Ocascio-Cortez explains that the tax proposal, which won’t impact all the income made by the wealthy, has nothing to do with attacking the rich but making a statement about the kind of society we, as Americans, want to live in. She tells Colbert that we have to answer whether or not we want to live in a society when billionaires live in excess while others work 80-hour weeks without enough money to feed their children.

This tax proposal, as Ocasio-Cortez explains, is nothing new to American society and politics.

“This is not a new idea,” Ocasio-Cortez explains to Colbert. “In fact, people are yelling, ‘She’s a socialist. She wants 70 percent marginal tax rates.’ Under a Republican administration, Dwight Eisenhower, we had 90 percent marginal tax rates.”


READ: Alexandria Ocasio-Cortez Is Unapologetically Bringing Puerto Rico To The Halls Of Congress

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After Racist Chants At A Trump Rally Directed At Rep. Omar, Cardi B Has Come Out Supporting The Congresswoman

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After Racist Chants At A Trump Rally Directed At Rep. Omar, Cardi B Has Come Out Supporting The Congresswoman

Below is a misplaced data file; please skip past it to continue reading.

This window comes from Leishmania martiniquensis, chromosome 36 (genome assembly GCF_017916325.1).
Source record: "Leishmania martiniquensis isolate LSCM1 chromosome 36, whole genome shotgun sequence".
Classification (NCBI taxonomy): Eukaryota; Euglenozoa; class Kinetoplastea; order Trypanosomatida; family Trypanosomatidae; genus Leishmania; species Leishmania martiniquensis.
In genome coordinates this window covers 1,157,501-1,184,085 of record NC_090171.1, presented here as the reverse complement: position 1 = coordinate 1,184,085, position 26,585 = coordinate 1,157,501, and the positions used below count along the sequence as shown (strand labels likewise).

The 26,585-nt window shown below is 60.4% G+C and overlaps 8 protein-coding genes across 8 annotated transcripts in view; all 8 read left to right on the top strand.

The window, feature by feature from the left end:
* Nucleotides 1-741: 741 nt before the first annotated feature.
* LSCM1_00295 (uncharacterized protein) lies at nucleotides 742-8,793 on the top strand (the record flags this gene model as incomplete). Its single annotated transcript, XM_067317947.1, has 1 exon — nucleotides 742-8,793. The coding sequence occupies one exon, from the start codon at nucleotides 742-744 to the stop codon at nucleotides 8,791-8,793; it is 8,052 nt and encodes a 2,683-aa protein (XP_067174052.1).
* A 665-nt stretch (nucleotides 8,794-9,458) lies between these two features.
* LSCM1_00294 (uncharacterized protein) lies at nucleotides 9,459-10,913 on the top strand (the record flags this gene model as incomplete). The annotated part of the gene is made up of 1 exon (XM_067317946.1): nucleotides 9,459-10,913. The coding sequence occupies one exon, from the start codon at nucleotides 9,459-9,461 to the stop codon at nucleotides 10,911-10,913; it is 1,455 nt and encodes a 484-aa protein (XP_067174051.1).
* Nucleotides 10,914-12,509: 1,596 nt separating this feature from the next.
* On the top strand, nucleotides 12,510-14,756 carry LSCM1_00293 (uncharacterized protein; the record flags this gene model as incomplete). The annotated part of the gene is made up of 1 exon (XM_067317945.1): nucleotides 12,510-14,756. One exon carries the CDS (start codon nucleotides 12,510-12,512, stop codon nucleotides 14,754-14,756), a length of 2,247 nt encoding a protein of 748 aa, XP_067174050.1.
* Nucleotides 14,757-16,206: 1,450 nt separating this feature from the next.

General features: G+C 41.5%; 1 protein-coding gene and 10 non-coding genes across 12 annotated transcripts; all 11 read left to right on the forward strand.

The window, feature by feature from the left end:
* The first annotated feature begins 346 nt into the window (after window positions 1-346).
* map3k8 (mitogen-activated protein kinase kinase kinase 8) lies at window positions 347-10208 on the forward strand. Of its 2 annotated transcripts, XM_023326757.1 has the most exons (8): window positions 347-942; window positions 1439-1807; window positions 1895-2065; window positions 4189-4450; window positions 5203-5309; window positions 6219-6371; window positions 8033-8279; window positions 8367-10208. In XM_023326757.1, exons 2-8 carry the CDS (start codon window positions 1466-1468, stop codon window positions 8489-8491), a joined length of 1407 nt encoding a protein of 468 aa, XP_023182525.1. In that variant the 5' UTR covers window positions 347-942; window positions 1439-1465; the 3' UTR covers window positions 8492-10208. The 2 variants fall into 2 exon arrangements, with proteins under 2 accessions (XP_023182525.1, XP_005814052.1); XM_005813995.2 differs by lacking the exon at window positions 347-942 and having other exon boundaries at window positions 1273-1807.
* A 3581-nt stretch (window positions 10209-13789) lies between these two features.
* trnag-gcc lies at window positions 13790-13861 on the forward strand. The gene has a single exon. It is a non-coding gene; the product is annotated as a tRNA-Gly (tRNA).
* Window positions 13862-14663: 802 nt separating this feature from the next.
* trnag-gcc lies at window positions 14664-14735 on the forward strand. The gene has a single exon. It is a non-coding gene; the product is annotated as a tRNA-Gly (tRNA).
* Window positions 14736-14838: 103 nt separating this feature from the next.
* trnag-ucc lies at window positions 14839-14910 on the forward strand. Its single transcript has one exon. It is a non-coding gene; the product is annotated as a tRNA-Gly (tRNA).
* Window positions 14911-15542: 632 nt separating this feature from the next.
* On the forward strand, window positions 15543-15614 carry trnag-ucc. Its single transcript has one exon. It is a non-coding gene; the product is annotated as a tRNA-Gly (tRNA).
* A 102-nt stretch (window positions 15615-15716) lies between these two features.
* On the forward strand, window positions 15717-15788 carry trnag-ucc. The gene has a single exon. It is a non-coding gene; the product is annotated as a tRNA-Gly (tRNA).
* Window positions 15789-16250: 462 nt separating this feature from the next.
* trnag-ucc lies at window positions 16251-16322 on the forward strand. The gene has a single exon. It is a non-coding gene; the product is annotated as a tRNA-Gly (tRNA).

@ilhanmn Instagram / Presley Ann / Stringer Getty Images

As President Trump continues to lead a national racist attack on progressive Rep. Ilhan Omar, Cardi B showed her support for the Minnesota congresswoman with a simple Instagram post.

Within hours, #IStandWithIlhan was trending on Twitter, with public figures and fellow politicians weighing in.

Cardi B was one of the very first people to show her support for Omar.

In typical badass fashion, the “Press” singer quoted Beyonce when posting in support of Omar on Instagram, sharing a photo and writing, “You know you that b**** when you cause all this conversation.”

This is not the first time this week Cardi B, born Belcalis Almánzar, has weighed in on politics. The Bronx-born rapper tweeted Tuesday that she was “really sad” that Democratic voters “let down” Sen. Bernie Sanders (I-Vt.) during the 2016 presidential primary.

She wrote that the senator has “been fighting for equal rights, HUMAN rights for such along time.”

“Seeing this country become a better place been really his passion for a long time not a new front for a campaign,” she added.

Cardi B’s appreciation post comes after a disgusting rally where Trump continued with his racist rhetoric.

Credit: @AlmaNiqabae / Twitter

Trump held a “Make America Great Again” rally in Greeneville, North Carolina. During the rally, Trump continued to rant against Omar, Alexandria Ocasio-Cortez, Ayanna Pressly and Rashia Tlaib, who have become known as “the squad.”

“Let ’em leave… they’re always telling us how to run it, how to do this, how to do that. You know what? If they don’t love it, tell ’em to leave it,” Trump said of the congresswomen.

Although Trump spent time going after each woman individually, only his attack on Omar elicited an offensive chant from the crowd.

“Omar smeared U.S. service members in ‘Black Hawk Down.’ She slandered the brave Americans trying to keep peace in Somalia,” Trump said of Omar.

Trump paused his speech to let the chant continue.